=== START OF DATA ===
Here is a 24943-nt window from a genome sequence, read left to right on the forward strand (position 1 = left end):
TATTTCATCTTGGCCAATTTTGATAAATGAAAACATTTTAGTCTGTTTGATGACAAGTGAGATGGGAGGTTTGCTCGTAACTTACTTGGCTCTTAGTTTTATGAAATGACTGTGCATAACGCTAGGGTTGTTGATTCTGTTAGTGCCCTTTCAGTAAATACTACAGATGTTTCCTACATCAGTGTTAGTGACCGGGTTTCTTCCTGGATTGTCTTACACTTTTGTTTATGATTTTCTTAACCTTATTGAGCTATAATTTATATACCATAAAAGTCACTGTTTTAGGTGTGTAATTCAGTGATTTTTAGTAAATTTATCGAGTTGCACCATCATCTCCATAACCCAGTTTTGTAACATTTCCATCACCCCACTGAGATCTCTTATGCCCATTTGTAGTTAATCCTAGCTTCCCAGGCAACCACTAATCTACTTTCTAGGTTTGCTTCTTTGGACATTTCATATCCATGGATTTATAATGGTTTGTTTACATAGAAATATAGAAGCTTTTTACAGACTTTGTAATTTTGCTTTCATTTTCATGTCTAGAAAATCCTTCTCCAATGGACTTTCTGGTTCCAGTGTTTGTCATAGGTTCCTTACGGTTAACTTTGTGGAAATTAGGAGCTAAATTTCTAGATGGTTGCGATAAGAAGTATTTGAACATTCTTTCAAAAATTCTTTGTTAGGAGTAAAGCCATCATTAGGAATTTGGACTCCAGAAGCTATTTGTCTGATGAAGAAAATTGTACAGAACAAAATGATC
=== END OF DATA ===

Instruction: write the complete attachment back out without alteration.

Here is a 24943-nt window from a genome sequence, read left to right on the forward strand (position 1 = left end):
TATTTCATCTTGGCCAATTTTGATAAATGAAAACATTTTAGTCTGTTTGATGACAAGTGAGATGGGAGGTTTGCTCGTAACTTACTTGGCTCTTAGTTTTATGAAATGACTGTGCATAACGCTAGGGTTGTTGATTCTGTTAGTGCCCTTTCAGTAAATACTACAGATGTTTCCTACATCAGTGTTAGTGACCGGGTTTCTTCCTGGATTGTCTTACACTTTTGTTTATGATTTTCTTAACCTTATTGAGCTATAATTTATATACCATAAAAGTCACTGTTTTAGGTGTGTAATTCAGTGATTTTTAGTAAATTTATCGAGTTGCACCATCATCTCCATAACCCAGTTTTGTAACATTTCCATCACCCCACTGAGATCTCTTATGCCCATTTGTAGTTAATCCTAGCTTCCCAGGCAACCACTAATCTACTTTCTAGGTTTGCTTCTTTGGACATTTCATATCCATGGATTTATAATGGTTTGTTTACATAGAAATATAGAAGCTTTTTACAGACTTTGTAATTTTGCTTTCATTTTCATGTCTAGAAAATCCTTCTCCAATGGACTTTCTGGTTCCAGTGTTTGTCATAGGTTCCTTACGGTTAACTTTGTGGAAATTAGGAGCTAAATTTCTAGATGGTTGCGATAAGAAGTATTTGAACATTCTTTCAAAAATTCTTTGTTAGGAGTAAAGCCATCATTAGGAATTTGGACTCCAGAAGCTATTTGTCTGATGAAGAAAATTGTACAGAACAAAATGATC